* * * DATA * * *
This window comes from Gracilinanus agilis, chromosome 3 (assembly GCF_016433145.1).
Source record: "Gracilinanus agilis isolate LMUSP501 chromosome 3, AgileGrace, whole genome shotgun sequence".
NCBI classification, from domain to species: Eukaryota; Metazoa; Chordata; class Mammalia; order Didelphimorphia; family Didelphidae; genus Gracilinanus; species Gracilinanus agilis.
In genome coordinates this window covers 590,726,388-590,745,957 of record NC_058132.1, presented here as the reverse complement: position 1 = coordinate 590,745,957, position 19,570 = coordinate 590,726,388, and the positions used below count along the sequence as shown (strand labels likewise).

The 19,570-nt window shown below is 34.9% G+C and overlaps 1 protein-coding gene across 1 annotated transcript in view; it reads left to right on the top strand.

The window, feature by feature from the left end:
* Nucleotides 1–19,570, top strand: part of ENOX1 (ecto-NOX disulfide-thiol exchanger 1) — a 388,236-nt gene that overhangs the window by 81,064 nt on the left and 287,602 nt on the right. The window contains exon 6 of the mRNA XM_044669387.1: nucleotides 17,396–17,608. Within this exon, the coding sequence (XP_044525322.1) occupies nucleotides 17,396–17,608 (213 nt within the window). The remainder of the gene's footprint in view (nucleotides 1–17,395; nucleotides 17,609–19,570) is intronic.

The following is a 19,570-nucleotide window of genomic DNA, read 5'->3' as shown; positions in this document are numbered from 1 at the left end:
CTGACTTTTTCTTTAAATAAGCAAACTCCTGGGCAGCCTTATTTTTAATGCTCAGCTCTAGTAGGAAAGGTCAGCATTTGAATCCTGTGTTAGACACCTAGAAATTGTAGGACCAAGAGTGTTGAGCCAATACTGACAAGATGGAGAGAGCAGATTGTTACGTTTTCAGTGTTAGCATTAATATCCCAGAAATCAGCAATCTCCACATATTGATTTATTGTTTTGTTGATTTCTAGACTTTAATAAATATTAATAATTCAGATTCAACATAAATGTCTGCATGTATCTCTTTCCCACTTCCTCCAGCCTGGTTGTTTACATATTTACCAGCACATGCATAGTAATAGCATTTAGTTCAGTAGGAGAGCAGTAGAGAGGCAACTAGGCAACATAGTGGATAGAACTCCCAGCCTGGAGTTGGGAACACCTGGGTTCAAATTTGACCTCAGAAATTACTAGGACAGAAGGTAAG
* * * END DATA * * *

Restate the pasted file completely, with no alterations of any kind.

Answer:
This window comes from Gracilinanus agilis, chromosome 3 (assembly GCF_016433145.1).
Source record: "Gracilinanus agilis isolate LMUSP501 chromosome 3, AgileGrace, whole genome shotgun sequence".
NCBI classification, from domain to species: Eukaryota; Metazoa; Chordata; class Mammalia; order Didelphimorphia; family Didelphidae; genus Gracilinanus; species Gracilinanus agilis.
In genome coordinates this window covers 590,726,388-590,745,957 of record NC_058132.1, presented here as the reverse complement: position 1 = coordinate 590,745,957, position 19,570 = coordinate 590,726,388, and the positions used below count along the sequence as shown (strand labels likewise).

The 19,570-nt window shown below is 34.9% G+C and overlaps 1 protein-coding gene across 1 annotated transcript in view; it reads left to right on the top strand.

The window, feature by feature from the left end:
* Nucleotides 1–19,570, top strand: part of ENOX1 (ecto-NOX disulfide-thiol exchanger 1) — a 388,236-nt gene that overhangs the window by 81,064 nt on the left and 287,602 nt on the right. The window contains exon 6 of the mRNA XM_044669387.1: nucleotides 17,396–17,608. Within this exon, the coding sequence (XP_044525322.1) occupies nucleotides 17,396–17,608 (213 nt within the window). The remainder of the gene's footprint in view (nucleotides 1–17,395; nucleotides 17,609–19,570) is intronic.

The following is a 19,570-nucleotide window of genomic DNA, read 5'->3' as shown; positions in this document are numbered from 1 at the left end:
CTGACTTTTTCTTTAAATAAGCAAACTCCTGGGCAGCCTTATTTTTAATGCTCAGCTCTAGTAGGAAAGGTCAGCATTTGAATCCTGTGTTAGACACCTAGAAATTGTAGGACCAAGAGTGTTGAGCCAATACTGACAAGATGGAGAGAGCAGATTGTTACGTTTTCAGTGTTAGCATTAATATCCCAGAAATCAGCAATCTCCACATATTGATTTATTGTTTTGTTGATTTCTAGACTTTAATAAATATTAATAATTCAGATTCAACATAAATGTCTGCATGTATCTCTTTCCCACTTCCTCCAGCCTGGTTGTTTACATATTTACCAGCACATGCATAGTAATAGCATTTAGTTCAGTAGGAGAGCAGTAGAGAGGCAACTAGGCAACATAGTGGATAGAACTCCCAGCCTGGAGTTGGGAACACCTGGGTTCAAATTTGACCTCAGAAATTACTAGGACAGAAGGTAAG